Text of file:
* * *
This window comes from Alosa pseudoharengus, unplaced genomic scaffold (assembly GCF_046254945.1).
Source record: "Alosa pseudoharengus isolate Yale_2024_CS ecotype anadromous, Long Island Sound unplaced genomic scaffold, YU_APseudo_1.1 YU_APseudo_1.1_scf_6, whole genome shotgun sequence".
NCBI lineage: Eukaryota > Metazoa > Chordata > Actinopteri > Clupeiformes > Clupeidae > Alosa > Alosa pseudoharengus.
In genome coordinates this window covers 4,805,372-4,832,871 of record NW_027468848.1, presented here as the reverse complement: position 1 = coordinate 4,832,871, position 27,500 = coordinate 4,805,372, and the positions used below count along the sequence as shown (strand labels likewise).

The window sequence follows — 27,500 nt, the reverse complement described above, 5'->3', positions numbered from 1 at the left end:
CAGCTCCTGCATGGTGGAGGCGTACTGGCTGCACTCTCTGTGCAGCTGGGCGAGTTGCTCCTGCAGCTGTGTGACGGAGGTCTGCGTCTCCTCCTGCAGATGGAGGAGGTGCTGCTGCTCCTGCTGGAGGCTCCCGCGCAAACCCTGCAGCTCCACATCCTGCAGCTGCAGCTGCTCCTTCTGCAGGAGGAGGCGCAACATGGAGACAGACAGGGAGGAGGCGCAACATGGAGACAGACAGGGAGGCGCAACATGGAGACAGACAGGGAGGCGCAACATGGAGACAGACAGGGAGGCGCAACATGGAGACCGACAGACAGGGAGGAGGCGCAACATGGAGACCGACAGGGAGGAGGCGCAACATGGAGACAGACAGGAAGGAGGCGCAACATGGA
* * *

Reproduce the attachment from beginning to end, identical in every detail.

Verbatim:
This window comes from Alosa pseudoharengus, unplaced genomic scaffold (assembly GCF_046254945.1).
Source record: "Alosa pseudoharengus isolate Yale_2024_CS ecotype anadromous, Long Island Sound unplaced genomic scaffold, YU_APseudo_1.1 YU_APseudo_1.1_scf_6, whole genome shotgun sequence".
NCBI lineage: Eukaryota > Metazoa > Chordata > Actinopteri > Clupeiformes > Clupeidae > Alosa > Alosa pseudoharengus.
In genome coordinates this window covers 4,805,372-4,832,871 of record NW_027468848.1, presented here as the reverse complement: position 1 = coordinate 4,832,871, position 27,500 = coordinate 4,805,372, and the positions used below count along the sequence as shown (strand labels likewise).

The window sequence follows — 27,500 nt, the reverse complement described above, 5'->3', positions numbered from 1 at the left end:
CAGCTCCTGCATGGTGGAGGCGTACTGGCTGCACTCTCTGTGCAGCTGGGCGAGTTGCTCCTGCAGCTGTGTGACGGAGGTCTGCGTCTCCTCCTGCAGATGGAGGAGGTGCTGCTGCTCCTGCTGGAGGCTCCCGCGCAAACCCTGCAGCTCCACATCCTGCAGCTGCAGCTGCTCCTTCTGCAGGAGGAGGCGCAACATGGAGACAGACAGGGAGGAGGCGCAACATGGAGACAGACAGGGAGGCGCAACATGGAGACAGACAGGGAGGCGCAACATGGAGACAGACAGGGAGGCGCAACATGGAGACCGACAGACAGGGAGGAGGCGCAACATGGAGACCGACAGGGAGGAGGCGCAACATGGAGACAGACAGGAAGGAGGCGCAACATGGA